- The Washington Times - Monday, January 23, 2017

When coach Barry Trotz was hired by the Washington Capitals back in 2014, he inherited Jay Beagle, who at the time was a 29-year-old with 13 career NHL goals to his name.

The perception of Beagle around the league, according to Trotz, was that he was just not a scorer. But after just 46 games this season, Beagle already has 10 goals and 10 assists. Both totals match his career high — with 36 games left in the season.

Improving his offensive game has a focus for Beagle at this stage in his career. For the last several seasons, Beagle believed he was capable of consistently suiting up as a third line center. Given the opportunity last season, the results weren’t there: He finished with just eight goals and nine assists in his 57 games.

This past offseason, the Capitals traded for Lars Eller, who was envisioned as the Capitals‘ new third line center. With Nicklas Backstrom and Evgeny Kuznetsov already firmly situated within the Capitals‘ top-two centers, Beagle was again dropped to the fourth line.

But Trotz doesn’t see Beagle as a typical fourth liner, a position generally viewed across the NHL as a checking forward — a player used strictly in defensive situations.

Beagle is regularly paired with opposing teams’ top lines and hee’s used on the penalty kill, but the trust Trotz has in Beagle is clearly exemplified when the Capitals play in three-on-three overtime.

Generally, Beagle starts overtime as the center. As one of top face-off men in the NHL, the idea is to have Beagle win the draw, gain possession and switch off the ice as fast as he can to get a more offensive-minded player out in the offensive zone.

But when the Capitals forced an overtime against the Dallas Stars on Saturday, Beagle instead stayed on the ice, joining the rush with Kuznetsov. Just 19 seconds into the extra period, Kuznetsov found Beagle in front of the net for the game-winning goal.

“I feel like with three on three, it’s obviously not my game but I feel like I could be good at it, just because it’s more about speed,” Beagle said. “Speed, man-on-man in the d-zone. Obviously possession is huge, win face-offs. It’s fun.”

The timely goal was Beagle’s fourth game-winner of the season. Beagle ranks among the top five players on his team in game-winning goals.

The offensive production is just another facet of his game that makes him so valuable to the team. In today’s NHL, all four lines have to be capable of scoring in order to be successful. Beagle’s offensive emergence gives the Capitals four scoring lines.

“It says a lot about Jay Beagle,” Trotz said of the veteran’s career-high 10 goals. “He’s just a detail guy. I can play him against top lines, he kills penalties, he does a lot of things. To get 10 goals, that says a lot about him and a lot about his line.”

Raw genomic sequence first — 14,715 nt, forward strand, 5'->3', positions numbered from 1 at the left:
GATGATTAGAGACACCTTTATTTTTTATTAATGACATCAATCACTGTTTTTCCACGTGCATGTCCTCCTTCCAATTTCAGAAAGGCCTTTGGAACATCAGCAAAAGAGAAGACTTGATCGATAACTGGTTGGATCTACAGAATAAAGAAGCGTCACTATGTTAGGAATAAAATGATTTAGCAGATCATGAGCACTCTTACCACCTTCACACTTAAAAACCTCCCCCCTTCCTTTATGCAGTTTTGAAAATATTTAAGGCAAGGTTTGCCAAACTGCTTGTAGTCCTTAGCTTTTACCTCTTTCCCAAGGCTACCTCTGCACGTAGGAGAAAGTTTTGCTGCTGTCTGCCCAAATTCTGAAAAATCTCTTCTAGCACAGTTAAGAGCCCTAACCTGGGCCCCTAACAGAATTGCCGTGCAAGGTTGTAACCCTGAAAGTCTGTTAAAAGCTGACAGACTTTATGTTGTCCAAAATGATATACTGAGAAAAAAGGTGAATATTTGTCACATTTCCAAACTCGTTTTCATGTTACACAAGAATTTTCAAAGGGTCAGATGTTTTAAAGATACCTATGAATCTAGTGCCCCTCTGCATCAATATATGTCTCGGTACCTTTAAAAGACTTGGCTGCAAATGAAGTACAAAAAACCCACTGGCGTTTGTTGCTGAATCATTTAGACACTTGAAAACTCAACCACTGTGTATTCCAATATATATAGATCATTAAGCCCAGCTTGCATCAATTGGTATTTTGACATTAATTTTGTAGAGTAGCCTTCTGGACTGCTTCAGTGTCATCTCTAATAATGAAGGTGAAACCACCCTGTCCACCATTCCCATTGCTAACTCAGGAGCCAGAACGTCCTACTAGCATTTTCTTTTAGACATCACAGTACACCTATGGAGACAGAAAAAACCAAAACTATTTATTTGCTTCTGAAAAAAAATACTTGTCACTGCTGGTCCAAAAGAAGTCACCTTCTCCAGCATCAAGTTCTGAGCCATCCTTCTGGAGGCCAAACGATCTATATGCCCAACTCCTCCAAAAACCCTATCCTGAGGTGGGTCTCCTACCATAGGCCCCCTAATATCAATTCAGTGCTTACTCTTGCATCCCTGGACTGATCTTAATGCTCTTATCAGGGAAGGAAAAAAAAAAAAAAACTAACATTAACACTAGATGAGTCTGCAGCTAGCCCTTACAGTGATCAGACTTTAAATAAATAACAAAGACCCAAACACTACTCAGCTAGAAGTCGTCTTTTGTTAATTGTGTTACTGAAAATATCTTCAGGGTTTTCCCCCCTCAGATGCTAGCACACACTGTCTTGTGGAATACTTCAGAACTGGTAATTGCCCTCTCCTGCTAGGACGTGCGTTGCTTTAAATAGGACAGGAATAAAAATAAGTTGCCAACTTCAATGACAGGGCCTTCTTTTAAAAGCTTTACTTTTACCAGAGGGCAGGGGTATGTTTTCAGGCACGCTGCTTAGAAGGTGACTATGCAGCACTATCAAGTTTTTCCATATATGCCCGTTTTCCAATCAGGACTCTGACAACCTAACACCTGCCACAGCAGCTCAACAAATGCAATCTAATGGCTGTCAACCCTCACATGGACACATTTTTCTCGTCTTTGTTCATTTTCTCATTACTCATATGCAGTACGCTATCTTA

Beagle gives a lot of the credit to fellow linemates Daniel Winnik and Tom Wilson. Beagle also gives credit to Trotz, who has kept that combination of forwards together for the vast majority of the season. Consistency helps, according to Beagle.

“Putting me, Willy and Winnik together for the majority of the season, you get chemistry, and as a fourth line, you don’t really see that too often where it’s basically the same line for the whole year,” Beagle said. “Usually, you have guys coming in and out, but [Trotz] has kept us together. That chemistry goes a long way.”

To put in perspective Beagle’s strength this season, no other NHL player starts their shift in their own defensive zone more than Beagle, putting him at an instant disadvantage offensively. However, he has more points than the Ottawa Senators forward Bobby Ryan, former Capital and current Calgary Flames forward Troy Brouwer and Colorado Avalanche forward Gabriel Landeskog. Those three players have cap hits of $7.25 million, $4.5 million and $5.6 million, respectively. Beagle carries a $1.75 million cap hit, the fifth-lowest, non-entry level contract on the team.

Beagle has put the Capitals center grouping over the edge, giving Washington perhaps the most talented unit in the NHL. And he did so by working hard on his game.

“He’s a joy to coach,” Trotz said. “He drives practice. He drives a lot of things for us.”

Copyright © 2019 The Washington Times, LLC. Click here for reprint permission.

The Washington Times Comment Policy

The Washington Times welcomes your comments on Spot.im, our third-party provider. Please read our Comment Policy before commenting.


Click to Read More and View Comments

Click to Hide